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Hello, everyone.

Is there a reason why birdsong cannot be pluralised while birdcalls can?

I tried looking for dictionary definitions online and ended up 'learning' that birdcall can be spelt as two separate words. Collins has birdcall in British English and bird call in American English in one search that I did. But when I did another search, it gave me another page that showed birdcall for BrE and also birdcall (single word) for AmE.

Aiyo! So confusing!

Merriam-Webster's (American dictionary) spells it as a single word--birdcall and has the plural birdcalls in some of the example sentences.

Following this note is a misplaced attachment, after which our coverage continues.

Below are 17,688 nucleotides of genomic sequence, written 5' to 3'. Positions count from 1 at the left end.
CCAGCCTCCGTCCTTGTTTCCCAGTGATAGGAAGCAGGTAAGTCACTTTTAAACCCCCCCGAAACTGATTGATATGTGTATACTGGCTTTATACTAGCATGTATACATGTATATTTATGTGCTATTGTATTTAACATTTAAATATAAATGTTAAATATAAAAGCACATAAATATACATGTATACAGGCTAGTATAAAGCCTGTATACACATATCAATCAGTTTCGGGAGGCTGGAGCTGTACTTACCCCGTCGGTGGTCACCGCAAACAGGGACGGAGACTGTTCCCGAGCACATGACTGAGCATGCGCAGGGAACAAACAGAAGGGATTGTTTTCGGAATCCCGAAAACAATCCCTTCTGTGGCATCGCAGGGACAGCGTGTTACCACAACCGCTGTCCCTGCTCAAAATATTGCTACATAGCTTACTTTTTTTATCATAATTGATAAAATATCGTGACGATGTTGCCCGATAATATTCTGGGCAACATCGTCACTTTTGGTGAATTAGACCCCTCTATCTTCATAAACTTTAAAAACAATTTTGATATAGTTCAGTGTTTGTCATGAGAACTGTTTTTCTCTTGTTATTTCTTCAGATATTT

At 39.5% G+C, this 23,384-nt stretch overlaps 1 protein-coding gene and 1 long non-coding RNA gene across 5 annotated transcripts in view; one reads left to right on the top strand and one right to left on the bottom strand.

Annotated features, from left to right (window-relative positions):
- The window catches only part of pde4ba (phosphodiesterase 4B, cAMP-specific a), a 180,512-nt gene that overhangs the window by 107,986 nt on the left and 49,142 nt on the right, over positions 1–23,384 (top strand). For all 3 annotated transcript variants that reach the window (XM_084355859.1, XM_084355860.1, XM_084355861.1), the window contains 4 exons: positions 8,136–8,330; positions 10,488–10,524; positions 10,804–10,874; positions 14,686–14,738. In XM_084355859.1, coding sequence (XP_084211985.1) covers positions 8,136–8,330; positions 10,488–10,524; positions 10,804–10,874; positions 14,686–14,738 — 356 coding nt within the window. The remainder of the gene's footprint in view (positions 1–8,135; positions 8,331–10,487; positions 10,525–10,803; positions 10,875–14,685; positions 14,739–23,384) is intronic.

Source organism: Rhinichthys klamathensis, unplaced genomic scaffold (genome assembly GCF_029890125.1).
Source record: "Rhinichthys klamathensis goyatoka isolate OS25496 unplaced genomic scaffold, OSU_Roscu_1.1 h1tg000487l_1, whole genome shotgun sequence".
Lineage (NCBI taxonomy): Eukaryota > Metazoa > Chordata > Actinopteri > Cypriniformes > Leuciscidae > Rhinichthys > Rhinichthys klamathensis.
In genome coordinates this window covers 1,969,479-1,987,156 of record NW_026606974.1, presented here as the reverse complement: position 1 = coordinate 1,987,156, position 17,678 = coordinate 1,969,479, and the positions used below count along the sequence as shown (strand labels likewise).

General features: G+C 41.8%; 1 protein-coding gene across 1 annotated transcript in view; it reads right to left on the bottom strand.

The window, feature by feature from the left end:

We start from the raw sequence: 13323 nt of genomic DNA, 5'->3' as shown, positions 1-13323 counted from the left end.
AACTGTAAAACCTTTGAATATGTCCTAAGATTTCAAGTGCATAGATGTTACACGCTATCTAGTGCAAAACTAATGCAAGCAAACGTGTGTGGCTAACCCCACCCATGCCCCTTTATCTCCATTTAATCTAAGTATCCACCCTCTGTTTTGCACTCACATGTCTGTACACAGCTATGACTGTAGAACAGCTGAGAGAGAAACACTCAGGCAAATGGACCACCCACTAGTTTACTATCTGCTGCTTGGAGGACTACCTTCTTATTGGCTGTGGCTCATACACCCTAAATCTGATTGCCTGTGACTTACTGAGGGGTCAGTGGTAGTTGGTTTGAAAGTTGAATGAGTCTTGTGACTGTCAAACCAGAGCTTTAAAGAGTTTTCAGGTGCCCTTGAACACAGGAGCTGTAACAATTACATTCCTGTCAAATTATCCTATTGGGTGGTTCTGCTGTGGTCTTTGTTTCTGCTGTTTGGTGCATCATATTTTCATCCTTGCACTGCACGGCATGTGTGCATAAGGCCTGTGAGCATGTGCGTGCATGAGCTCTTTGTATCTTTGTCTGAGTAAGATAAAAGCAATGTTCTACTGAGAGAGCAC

At least the LDOCE was helpful as it clearly tags birdsong as Noun [Uncountable]. Strangely, no results showed up for birdcall/bird call on the LDOCE.

Maybe I've got bad dictionary-searching skills! I'm confused. Would appreciate your help. Thank you so much.

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@gilbert posted:

Hi, MlleSim,

Thanks so much for sharing your thoughts. Although the dictionaries--some of them, at least--did tag birdsong as uncountable, it didn't quite sink in till you explained it.

I wonder why birdcall didn't follow suit and become a mass noun?

My sincere pleasure, Gilbert.

As for your question, I honestly do not know! Perhaps because "call" has more or less always been used in this construction to refer to the individual cries by birds and never to the "symphony" (or should I say "cacophony") made up of their cries? A birdwatcher or ornithologist would probably provide a more satisfactory answer, though...

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